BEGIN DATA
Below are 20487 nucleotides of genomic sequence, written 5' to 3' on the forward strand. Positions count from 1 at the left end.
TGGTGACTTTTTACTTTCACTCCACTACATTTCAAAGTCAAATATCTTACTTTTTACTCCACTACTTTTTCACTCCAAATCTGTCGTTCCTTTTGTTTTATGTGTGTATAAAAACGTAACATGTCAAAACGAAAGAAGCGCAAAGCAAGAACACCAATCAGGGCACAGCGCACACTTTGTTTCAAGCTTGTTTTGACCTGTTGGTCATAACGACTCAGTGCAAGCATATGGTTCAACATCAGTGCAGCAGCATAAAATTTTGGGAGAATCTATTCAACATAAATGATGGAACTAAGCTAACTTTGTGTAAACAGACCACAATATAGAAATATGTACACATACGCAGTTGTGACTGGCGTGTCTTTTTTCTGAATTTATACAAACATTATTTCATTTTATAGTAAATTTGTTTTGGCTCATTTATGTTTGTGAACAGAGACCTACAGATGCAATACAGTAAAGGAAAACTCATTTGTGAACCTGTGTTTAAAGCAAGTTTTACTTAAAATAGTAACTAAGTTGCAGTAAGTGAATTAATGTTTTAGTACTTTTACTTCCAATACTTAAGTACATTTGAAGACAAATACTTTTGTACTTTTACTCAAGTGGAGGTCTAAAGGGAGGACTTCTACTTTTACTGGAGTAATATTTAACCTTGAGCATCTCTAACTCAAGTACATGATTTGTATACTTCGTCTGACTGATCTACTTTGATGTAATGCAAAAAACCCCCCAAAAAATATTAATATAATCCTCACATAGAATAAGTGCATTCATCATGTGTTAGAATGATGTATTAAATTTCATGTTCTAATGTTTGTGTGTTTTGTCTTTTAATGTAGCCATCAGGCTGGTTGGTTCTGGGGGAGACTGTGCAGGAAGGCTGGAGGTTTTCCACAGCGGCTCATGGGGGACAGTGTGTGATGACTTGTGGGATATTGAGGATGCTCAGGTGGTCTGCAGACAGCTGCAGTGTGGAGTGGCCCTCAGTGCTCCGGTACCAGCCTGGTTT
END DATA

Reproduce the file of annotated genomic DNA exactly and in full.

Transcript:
Below are 20487 nucleotides of genomic sequence, written 5' to 3' on the forward strand. Positions count from 1 at the left end.
TGGTGACTTTTTACTTTCACTCCACTACATTTCAAAGTCAAATATCTTACTTTTTACTCCACTACTTTTTCACTCCAAATCTGTCGTTCCTTTTGTTTTATGTGTGTATAAAAACGTAACATGTCAAAACGAAAGAAGCGCAAAGCAAGAACACCAATCAGGGCACAGCGCACACTTTGTTTCAAGCTTGTTTTGACCTGTTGGTCATAACGACTCAGTGCAAGCATATGGTTCAACATCAGTGCAGCAGCATAAAATTTTGGGAGAATCTATTCAACATAAATGATGGAACTAAGCTAACTTTGTGTAAACAGACCACAATATAGAAATATGTACACATACGCAGTTGTGACTGGCGTGTCTTTTTTCTGAATTTATACAAACATTATTTCATTTTATAGTAAATTTGTTTTGGCTCATTTATGTTTGTGAACAGAGACCTACAGATGCAATACAGTAAAGGAAAACTCATTTGTGAACCTGTGTTTAAAGCAAGTTTTACTTAAAATAGTAACTAAGTTGCAGTAAGTGAATTAATGTTTTAGTACTTTTACTTCCAATACTTAAGTACATTTGAAGACAAATACTTTTGTACTTTTACTCAAGTGGAGGTCTAAAGGGAGGACTTCTACTTTTACTGGAGTAATATTTAACCTTGAGCATCTCTAACTCAAGTACATGATTTGTATACTTCGTCTGACTGATCTACTTTGATGTAATGCAAAAAACCCCCCAAAAAATATTAATATAATCCTCACATAGAATAAGTGCATTCATCATGTGTTAGAATGATGTATTAAATTTCATGTTCTAATGTTTGTGTGTTTTGTCTTTTAATGTAGCCATCAGGCTGGTTGGTTCTGGGGGAGACTGTGCAGGAAGGCTGGAGGTTTTCCACAGCGGCTCATGGGGGACAGTGTGTGATGACTTGTGGGATATTGAGGATGCTCAGGTGGTCTGCAGACAGCTGCAGTGTGGAGTGGCCCTCAGTGCTCCGGTACCAGCCTGGTTT